The ABC's Four Corners program has a look at resistance to the coal seam gas rush in Queensland - The Gas Rush (it can be seen again later this week on ABC News 24 or online with iView). Robert Gottliebsen at The Business Spectator (who cheerled the mining industry's campaign against Kevin Rudd and his mining tax) seems somewhat alarmed by the idea of a fight between farmers and the gas industry - A cloud over coal-seam gas - it seems its not as easy to dismiss cranky cockies as it was a Labor Prime Minister.
With access to guerrilla activists and their undercover filming, Matthew Carney reports on the coalition of farmers, local townspeople and even a corporate titan who want to halt Australia's gas rush.
Imagine you are running a successful farming operation; then one day a man from the gas company arrives with news that a coal seam gas field lies beneath your feet. From there 3 wells are sunk, then another 18. And then a proposal for another 30, turning your property into a thriving gas field, while threatening the viability of the working farm.
Down the road, the neighbour sells after 48 wells are sunk into his property. The compensation of $250 a year, per well was not much inducement to stay. The wells themselves are estimated to be making the companies a million dollars a year, each.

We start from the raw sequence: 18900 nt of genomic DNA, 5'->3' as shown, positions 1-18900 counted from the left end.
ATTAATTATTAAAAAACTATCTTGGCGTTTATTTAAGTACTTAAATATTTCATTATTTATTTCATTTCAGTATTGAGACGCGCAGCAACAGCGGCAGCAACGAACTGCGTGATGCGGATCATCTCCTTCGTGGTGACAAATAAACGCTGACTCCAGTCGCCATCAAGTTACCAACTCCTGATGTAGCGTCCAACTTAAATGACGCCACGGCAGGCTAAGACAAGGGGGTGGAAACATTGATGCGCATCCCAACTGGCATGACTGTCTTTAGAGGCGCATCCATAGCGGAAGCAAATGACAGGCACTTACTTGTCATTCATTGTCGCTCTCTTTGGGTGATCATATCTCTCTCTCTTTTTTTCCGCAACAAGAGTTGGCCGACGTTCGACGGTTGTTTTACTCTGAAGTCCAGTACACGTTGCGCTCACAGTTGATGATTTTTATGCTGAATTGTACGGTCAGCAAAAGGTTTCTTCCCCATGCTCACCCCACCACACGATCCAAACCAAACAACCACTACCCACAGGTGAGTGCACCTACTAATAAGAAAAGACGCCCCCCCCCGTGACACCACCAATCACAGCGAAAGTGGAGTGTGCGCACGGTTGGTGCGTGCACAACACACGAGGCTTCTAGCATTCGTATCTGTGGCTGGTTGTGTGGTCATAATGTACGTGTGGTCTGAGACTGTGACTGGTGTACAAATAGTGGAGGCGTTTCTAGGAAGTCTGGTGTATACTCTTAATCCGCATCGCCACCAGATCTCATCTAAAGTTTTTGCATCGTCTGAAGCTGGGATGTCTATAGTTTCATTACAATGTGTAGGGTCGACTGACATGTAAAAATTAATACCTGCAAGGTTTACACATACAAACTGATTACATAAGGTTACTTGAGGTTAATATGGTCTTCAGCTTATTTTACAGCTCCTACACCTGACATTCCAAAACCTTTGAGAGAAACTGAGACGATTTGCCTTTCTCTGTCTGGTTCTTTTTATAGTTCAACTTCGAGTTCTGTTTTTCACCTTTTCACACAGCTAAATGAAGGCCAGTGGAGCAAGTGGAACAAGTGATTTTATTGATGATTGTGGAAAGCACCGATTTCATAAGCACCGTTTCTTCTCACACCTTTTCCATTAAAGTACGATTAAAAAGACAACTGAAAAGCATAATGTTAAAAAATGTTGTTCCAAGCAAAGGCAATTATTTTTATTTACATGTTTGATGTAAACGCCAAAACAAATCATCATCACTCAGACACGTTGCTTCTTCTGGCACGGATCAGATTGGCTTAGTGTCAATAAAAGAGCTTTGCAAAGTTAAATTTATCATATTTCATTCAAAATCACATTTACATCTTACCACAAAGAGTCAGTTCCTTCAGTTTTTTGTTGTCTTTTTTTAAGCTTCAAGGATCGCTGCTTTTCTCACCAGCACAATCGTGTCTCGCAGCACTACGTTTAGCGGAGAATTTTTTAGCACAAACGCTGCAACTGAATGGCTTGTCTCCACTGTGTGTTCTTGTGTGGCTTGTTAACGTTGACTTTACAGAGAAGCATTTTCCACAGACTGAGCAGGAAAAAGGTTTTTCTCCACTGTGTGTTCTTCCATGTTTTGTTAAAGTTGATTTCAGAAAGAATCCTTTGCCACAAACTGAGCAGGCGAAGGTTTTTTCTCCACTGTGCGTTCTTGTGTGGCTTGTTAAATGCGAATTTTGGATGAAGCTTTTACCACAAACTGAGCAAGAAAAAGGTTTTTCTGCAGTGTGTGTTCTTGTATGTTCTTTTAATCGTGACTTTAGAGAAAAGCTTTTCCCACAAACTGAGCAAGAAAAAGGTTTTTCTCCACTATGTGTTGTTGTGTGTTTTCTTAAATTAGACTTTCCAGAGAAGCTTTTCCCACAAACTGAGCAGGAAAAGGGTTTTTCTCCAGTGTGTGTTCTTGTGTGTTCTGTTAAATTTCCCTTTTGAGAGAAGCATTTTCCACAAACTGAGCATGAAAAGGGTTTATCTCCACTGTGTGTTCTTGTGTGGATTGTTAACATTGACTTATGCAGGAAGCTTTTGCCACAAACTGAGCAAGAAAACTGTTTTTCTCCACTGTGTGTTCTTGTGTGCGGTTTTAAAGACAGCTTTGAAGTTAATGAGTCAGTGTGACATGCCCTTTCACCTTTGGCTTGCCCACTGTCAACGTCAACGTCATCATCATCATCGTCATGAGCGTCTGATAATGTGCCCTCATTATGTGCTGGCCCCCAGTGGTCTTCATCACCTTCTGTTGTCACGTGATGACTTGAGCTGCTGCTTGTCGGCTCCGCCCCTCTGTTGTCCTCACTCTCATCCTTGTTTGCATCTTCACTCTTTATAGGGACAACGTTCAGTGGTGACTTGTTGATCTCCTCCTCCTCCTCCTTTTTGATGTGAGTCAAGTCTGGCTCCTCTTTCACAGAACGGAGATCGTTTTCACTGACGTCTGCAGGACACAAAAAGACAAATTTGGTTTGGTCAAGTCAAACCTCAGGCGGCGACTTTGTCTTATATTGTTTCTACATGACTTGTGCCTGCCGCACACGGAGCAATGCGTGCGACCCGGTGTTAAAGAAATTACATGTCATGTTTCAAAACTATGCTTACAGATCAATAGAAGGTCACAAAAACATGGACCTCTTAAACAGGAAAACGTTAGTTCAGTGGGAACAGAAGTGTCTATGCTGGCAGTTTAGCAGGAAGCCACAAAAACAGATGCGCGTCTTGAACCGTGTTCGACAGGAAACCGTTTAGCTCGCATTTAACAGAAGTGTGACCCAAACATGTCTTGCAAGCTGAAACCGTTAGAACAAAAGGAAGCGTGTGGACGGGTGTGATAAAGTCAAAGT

And then the gas company says they might have to move your house to sink another well into the land.
This is the experience of just one of the farmers featured on Four Corners this week.
Right across Australia gas companies are drilling down through the earth to extract the resource that the industry says will be one of the answers to our future energy needs. Already some $31 billion worth of gas projects have been approved by the Federal Government, which are expected to generate thousands of jobs and billions in revenues.
But this precious resource lies beneath homes and farms, and the food bowls of Australia.
And this is where the gas companies are drilling; prompting a heated conflict over who should pay the price for our energy supplies.
Matthew Carney reports from communities in Queensland and NSW that are directly affected. Farmers tell of their feelings of violation and frustration; their belief that they are losing control of their properties and their ability to plan for the future. As one says "It's really frustrating. We have taken on extra debt to fund our farming business and we are powerless to stop people accessing it and abusing it."
But it's not only what's happening above ground that worries them.
One farmer claims his water supplies are dropping alarmingly as the coal seam drilling causes the water table to drop at an accelerated rate. This cattle farmer believes he may only have two years supply left in one of his key water bores.
Then there is the danger posed by faulty gas wells. The program shows local activists testing for leaks and finding highly explosive gasses leaking at alarming levels.
Others talk of their fears that Australia's greatest underground water resource, the Great Artesian Basin will be contaminated and depleted. Four Corners details cases of water supplies being tainted by salty toxic water.
Many of those affected are beginning to work together on a national campaign to call a halt to "The Gas Rush".